The FA have been criticized heavily for bringing in a foreign manager and coaching staff, but it is now suddenly acceptable to do that with the players at the expense of younger players who could feature in the England side for the next decade?

Arteta could feature at the next European Championships, maybe even at the next world cup, but at whose expense? Another young English midfielder, potentially his Everton team mate Jack Rodwell could be excluded from the squad and miss out on valuable experience at international level to accommodate Arteta. Is this really what we would describe as building for the future?

Whilst the example of the German side has been used recently as a reason, in some cases to validate peoples opinions on this subject, as to why re-nationalizing players is acceptable, I feel the example of Arteta and a lot of these German players is a different case all together. This is because in terms of nationality Arteta has absolutely no ties to the country of England whatsoever.

The examples of Lukas Podolski and Mesut Ozil are often cited as a Polish player and a Turkish player playing for Germany. That these players are ‘foreigners’ within the German side. What is often forgotten is that both of these players learnt their trade playing for German sides in German academies.

Podolski had German grandparents and Ozil was born in Gelsenkirchen and learnt his footballing trade through the academy at Schalke 04. If we contrast this with Arteta, he was born in the Basque region of Spain and came through the Barcelona youth academy, he only moved to England at the age of 24 when he was signed by David Moyes.

Arteta represented Spain at U17, U19 and U21 level, as did Ozil and Podolski in the German youth sides incidentally. When it comes to nationality, the fact that these players have represented the country since the age of 16 must have some bearing on the issue? Ozil has actually lived in Germany his whole life (there is a large population of German people who have Turkish backgrounds).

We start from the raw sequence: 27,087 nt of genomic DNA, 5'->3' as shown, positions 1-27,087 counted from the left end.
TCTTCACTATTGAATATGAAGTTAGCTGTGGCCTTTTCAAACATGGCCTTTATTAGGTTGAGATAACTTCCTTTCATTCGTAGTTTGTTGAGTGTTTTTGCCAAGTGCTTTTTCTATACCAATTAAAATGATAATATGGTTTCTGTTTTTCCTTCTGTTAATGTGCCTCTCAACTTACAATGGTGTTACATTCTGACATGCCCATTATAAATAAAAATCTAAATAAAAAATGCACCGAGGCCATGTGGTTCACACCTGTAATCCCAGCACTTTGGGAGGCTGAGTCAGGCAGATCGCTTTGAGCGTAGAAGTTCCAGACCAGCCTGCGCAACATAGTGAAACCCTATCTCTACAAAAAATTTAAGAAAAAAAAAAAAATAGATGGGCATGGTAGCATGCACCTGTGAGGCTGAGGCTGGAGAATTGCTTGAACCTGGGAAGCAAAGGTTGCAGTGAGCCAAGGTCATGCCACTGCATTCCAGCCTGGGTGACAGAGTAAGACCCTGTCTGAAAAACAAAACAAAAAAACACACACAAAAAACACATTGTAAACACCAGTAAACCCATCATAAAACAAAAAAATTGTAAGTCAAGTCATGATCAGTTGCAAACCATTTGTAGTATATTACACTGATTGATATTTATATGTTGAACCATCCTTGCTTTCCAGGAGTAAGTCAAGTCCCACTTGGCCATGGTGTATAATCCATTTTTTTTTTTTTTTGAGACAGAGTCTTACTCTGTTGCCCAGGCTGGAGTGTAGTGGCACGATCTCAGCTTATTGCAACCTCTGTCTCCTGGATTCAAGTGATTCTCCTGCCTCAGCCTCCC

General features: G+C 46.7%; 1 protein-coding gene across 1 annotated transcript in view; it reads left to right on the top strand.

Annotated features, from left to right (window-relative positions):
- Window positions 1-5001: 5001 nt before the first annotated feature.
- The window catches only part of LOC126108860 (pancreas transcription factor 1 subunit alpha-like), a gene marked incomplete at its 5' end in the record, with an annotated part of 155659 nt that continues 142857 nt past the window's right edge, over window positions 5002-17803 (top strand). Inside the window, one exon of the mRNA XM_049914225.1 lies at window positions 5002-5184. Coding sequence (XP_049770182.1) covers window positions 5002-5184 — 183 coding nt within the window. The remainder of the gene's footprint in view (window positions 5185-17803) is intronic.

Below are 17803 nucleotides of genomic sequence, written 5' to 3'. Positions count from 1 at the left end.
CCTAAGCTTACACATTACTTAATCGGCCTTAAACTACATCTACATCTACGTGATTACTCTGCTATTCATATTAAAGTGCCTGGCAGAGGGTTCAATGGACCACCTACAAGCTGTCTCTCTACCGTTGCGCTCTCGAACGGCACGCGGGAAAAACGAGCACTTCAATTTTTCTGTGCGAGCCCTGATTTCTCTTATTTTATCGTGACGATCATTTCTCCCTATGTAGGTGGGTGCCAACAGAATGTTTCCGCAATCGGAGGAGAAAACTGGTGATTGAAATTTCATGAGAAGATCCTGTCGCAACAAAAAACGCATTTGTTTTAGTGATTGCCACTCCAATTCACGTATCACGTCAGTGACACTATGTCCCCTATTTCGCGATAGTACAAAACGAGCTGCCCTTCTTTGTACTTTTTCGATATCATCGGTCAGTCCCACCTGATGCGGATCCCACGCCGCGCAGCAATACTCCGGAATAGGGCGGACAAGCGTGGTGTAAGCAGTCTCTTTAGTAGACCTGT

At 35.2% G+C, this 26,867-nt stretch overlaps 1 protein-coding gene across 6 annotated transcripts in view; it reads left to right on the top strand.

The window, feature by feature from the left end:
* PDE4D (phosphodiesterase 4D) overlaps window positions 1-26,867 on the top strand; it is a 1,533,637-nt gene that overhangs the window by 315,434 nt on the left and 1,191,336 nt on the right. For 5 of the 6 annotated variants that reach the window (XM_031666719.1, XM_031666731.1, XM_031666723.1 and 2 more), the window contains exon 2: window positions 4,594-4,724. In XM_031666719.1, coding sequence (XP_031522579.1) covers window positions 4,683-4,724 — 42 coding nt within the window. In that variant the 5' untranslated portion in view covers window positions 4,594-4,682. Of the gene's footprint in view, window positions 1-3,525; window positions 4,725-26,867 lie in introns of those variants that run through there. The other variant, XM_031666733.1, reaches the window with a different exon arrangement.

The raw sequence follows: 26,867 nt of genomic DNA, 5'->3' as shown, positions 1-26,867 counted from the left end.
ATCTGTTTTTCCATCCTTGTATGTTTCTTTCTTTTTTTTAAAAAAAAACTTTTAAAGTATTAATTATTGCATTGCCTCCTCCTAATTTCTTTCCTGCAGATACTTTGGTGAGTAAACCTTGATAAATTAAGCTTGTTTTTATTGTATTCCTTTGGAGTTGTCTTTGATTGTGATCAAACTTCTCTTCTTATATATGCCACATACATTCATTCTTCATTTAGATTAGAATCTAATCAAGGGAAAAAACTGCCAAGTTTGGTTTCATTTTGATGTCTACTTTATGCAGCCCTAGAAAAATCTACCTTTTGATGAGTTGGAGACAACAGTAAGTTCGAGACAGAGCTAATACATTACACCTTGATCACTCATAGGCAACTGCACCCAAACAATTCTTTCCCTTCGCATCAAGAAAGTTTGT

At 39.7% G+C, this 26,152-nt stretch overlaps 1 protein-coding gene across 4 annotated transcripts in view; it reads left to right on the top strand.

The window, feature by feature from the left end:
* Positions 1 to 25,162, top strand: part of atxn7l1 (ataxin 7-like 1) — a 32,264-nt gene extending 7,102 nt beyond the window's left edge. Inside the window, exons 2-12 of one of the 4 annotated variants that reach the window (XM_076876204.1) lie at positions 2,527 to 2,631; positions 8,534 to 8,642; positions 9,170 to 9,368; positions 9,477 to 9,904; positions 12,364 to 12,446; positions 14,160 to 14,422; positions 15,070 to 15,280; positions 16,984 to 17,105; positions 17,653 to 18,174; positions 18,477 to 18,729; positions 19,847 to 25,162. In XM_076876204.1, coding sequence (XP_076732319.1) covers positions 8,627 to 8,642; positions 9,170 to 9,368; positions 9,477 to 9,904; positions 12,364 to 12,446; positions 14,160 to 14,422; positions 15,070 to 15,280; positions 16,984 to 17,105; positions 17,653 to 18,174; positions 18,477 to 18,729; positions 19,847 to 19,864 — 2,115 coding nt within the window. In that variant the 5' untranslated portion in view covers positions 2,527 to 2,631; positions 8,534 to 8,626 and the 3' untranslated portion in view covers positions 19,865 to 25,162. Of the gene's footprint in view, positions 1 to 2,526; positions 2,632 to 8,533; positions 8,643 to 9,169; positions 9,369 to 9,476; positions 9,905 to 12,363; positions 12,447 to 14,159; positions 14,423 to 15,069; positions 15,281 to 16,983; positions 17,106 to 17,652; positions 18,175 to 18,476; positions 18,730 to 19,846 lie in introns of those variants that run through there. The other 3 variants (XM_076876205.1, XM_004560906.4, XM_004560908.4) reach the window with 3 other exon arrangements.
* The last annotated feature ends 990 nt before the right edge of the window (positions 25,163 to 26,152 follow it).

So despite him being born in Germany and living in the country his entire life, people still refer to him as a Turk playing for Germany? This, in my eyes is simply not the case. Again contrast the example of Ozil with Arteta, which many view as being a similar case.

Arteta was born in Spain, played for Spain at every level in youth football and only moved to Merseyside when he was 24. There is an inherent difference between the likes of Arteta and a lot of these German players who have been used as examples to try and validate the idea of a Spaniard playing for England.

Who loves playing for Germany?

Who loves playing for Germany?

From Arteta’s point of view, although he has seemingly left himself open for the call up, I think that he should look carefully at the circus that surrounds the England side and whether he really wants to be a part of that set up. Most notably he should look at the way the players in the England side are idolised by the fans, but are quickly made into villains as soon as they make one mistake (Ashley Cole’s mistake against Kazakhstan springs to mind in particular).

Other players such as John Terry, Wayne Rooney and Frank Lampard could all support this notion, but with Arteta being a foreigner, you’d imagine the criticism coming his way may be a bit more severe than any of his ‘English’ counterparts. He’d be under intense scrutiny from the media and the England fans, more so than any other player earning their fist call up.

If Arteta is to listen to someone from across Stanley Park about the England set up it shouldn’t be the pleas of the current England captain Steven Gerrard. He should take a look at the harsh words the recently retired Jamie Carragher had for the England fans in his autobiography and think very, very carefully about the decision he makes.